Petya's opening remarks

WordCamp Europe 2016 Slides & Photos

Last Friday, I presented a talk about the Japanese WordPress community at WordCamp Europe 2016 in Vienna.

The video will be published on WordPress.tv at some point. Meanwhile, here are some points for those who had missed it:

  • Japanese is the most widely used non-English WP locale (12.3% of non-English locales)
  • WordPress is by far the most popular CMS in Japan today (78.5% share – higher number compared to 59.5% for English sites)
  • Meetups are held almost every weekend somewhere in Japan. We make it easy to see events across Japan through the WordBench website and the event calendar. Many of the chapters create unique banners for each event.
  • The online community is also active, with many contributors on translation, documentation, support, bug fix & report, and Wapuu too!
  • Show others how to get involved, recognize their hard work, and help out.
  • Your own contribution can be multiplied if you help others to contribute. It’s necessary to grow the community for WordPress to succeed.

It was a pleasure to have had an opportunity to share what I’ve seen in the local community for the past 13 years. As I said in the talk, my goal is to help others contribute to WordPress so the “small steps” of more people can build up to form a long stride. Please feel free to contact me if you have any questions!

Day 0 (WCEU Picnic) Photos

Francesca and I hosted a picnic at Burggarten near the venue on Thursday.

#wceupicnic #wceu #wceu2016

A post shared by Naoko Takano (@naokomc) on

Day 1 Photos

Day 2 Photos

The childcare support at WCEU this year was really great.

Thanks #wceu organizing team for arranging a visit to the children's museum. It was fun! 💕

A post shared by Naoko Takano (@naokomc) on

Photos: Contributor Day

Having discussion face-to-face was the best part of the Contributor Day.

WordCamp Mumbai 2016 Swag

WordCamp Mumbai 2016 Slides and Photos

Over the weekend, I had the privilege to visit India for the first time to attend WordCamp Mumbai. I had a great time and had yet another realization that going to a WordCamp is a great way to visit a new place.

WordCamp Mumbai 2016 Swag

WordCamp Mumbai 2016 Swag

I talked about how WordPress became popular in Japan over the years and shared some tips to grow community or business.

My talk was right before lunch on the second day, so I had an opportunity to chat with several people who were interested in translation and meetups. I felt that it was well worth the trip when I could talk to Hindi, Marathi, and Tibetan translators who wanted to get involved more.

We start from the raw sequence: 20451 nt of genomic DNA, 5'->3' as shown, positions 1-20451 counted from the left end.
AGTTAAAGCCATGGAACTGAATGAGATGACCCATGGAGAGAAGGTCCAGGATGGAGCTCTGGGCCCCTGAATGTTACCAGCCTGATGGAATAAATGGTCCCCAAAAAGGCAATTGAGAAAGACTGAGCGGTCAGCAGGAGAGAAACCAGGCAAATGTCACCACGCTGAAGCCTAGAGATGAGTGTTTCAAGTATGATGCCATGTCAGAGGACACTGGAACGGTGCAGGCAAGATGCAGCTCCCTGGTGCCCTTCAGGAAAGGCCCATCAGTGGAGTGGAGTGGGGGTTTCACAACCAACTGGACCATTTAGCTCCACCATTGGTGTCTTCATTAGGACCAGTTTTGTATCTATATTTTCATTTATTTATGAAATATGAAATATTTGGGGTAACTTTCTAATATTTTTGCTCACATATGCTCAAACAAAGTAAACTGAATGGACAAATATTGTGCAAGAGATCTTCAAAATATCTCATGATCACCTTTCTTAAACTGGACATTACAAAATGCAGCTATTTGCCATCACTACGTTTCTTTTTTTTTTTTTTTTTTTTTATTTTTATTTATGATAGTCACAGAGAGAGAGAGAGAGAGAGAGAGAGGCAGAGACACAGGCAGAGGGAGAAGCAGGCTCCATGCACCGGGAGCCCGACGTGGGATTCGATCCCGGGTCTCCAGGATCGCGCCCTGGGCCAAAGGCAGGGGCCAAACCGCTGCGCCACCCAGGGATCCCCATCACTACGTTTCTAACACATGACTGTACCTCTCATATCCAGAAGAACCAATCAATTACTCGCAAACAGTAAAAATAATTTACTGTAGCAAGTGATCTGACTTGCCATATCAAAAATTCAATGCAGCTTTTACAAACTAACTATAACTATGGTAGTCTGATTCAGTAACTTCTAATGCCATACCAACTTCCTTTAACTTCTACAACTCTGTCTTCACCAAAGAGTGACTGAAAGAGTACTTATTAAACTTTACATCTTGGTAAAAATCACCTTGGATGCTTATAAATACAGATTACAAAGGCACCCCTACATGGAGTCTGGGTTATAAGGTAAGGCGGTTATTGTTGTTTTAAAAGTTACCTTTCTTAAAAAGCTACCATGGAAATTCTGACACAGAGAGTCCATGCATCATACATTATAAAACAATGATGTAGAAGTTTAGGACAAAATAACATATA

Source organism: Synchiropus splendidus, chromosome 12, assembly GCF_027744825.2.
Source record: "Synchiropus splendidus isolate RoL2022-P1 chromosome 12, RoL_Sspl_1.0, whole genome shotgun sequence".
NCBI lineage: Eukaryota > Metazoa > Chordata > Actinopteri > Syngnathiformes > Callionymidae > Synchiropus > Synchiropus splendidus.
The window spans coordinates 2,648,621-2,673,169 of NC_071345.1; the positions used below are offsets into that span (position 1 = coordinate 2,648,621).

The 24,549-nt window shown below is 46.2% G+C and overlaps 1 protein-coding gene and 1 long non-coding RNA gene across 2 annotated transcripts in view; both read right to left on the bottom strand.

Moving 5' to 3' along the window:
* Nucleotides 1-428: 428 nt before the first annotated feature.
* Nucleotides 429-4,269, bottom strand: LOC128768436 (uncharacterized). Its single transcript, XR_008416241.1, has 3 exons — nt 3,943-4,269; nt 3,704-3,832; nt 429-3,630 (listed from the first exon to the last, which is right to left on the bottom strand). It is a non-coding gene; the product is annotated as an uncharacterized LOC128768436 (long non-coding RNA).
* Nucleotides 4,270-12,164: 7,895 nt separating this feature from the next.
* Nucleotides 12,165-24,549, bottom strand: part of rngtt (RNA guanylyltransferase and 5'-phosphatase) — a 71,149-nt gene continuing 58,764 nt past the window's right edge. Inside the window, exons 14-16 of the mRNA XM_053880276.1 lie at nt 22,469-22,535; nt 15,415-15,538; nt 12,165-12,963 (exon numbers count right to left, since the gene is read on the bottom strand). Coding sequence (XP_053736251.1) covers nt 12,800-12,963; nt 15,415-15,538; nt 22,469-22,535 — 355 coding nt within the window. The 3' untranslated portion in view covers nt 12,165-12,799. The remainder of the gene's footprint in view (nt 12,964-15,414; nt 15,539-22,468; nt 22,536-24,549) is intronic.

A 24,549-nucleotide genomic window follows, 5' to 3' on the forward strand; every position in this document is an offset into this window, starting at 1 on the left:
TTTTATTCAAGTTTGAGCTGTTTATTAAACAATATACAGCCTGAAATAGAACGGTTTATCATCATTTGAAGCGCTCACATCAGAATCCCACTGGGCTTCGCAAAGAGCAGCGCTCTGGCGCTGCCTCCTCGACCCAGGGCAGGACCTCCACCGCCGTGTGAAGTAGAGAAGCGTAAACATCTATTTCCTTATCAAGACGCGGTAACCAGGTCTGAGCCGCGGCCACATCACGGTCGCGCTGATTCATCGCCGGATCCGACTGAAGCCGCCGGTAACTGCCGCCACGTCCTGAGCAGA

…and I got to introduce Wappu to more WordPress users in a different part of the world. We may soon see Mumbai dabbawala wapuu stickers and shirts?

I also helped staff Automattic’s sponsor table (Jetpack + WooCommerce) along with my 5 of my coworkers. It sounded like WooCommerce is super popular and lots of people were asking Sam technical questions on Jetpack.

Some of the things I noticed that were different from Japanese WordCamps:

  • I saw a huge interest in business and marketing side of things around WordPress.
  • Many of the attendees were super friendly and weren’t shy about coming to say hi.
  • Code/programming-focused sessions outnumbered design/theme dev sessions.
  • Curry and sweets for lunch, and chai for tea break 🍛

Thank you everyone for having me a part of this wonderful event. I can now say for sure that the WordPress community in Mumbai is really strong! Big shout out to the organizing team’s Alex, Aditya, Vachan, Thomson, Ajay, Sahil, Ratnesh, Meher, Amit, Niket, Raj, and Vishal!

WordCamp Mumbai 2016 organizers

WordCamp Mumbai 2016 organizers

WordCamp Tokyo 2014 Design Team’s Showcase Site on GitHub

WordCamp Tokyo 2014 had a very creative and local-friendly website, custom Wapuu logo, and various swags and branding materials — thanks to the awesome design team.

Today, they launched a GitHub Pages site showcasing their creations all in one location.

WordCamp Tokyo 2014 GitHub Repositry List

Wordcam Tokyo 2014 Design Team's Github Repos

In the past years, these kinds of design data used to just sit somewhere in a shared folder of the project management web service we used to organize the event. We then had to dig around and give the right permission to the right people, as members of the design team change from year to year.

They still need to add some resources and tweak it a little, but it’s a great step forward in making it easy to share their work!

Props to Yutaro, Yasushi, and Mayuko for making this happen.

And here are some photos of the event: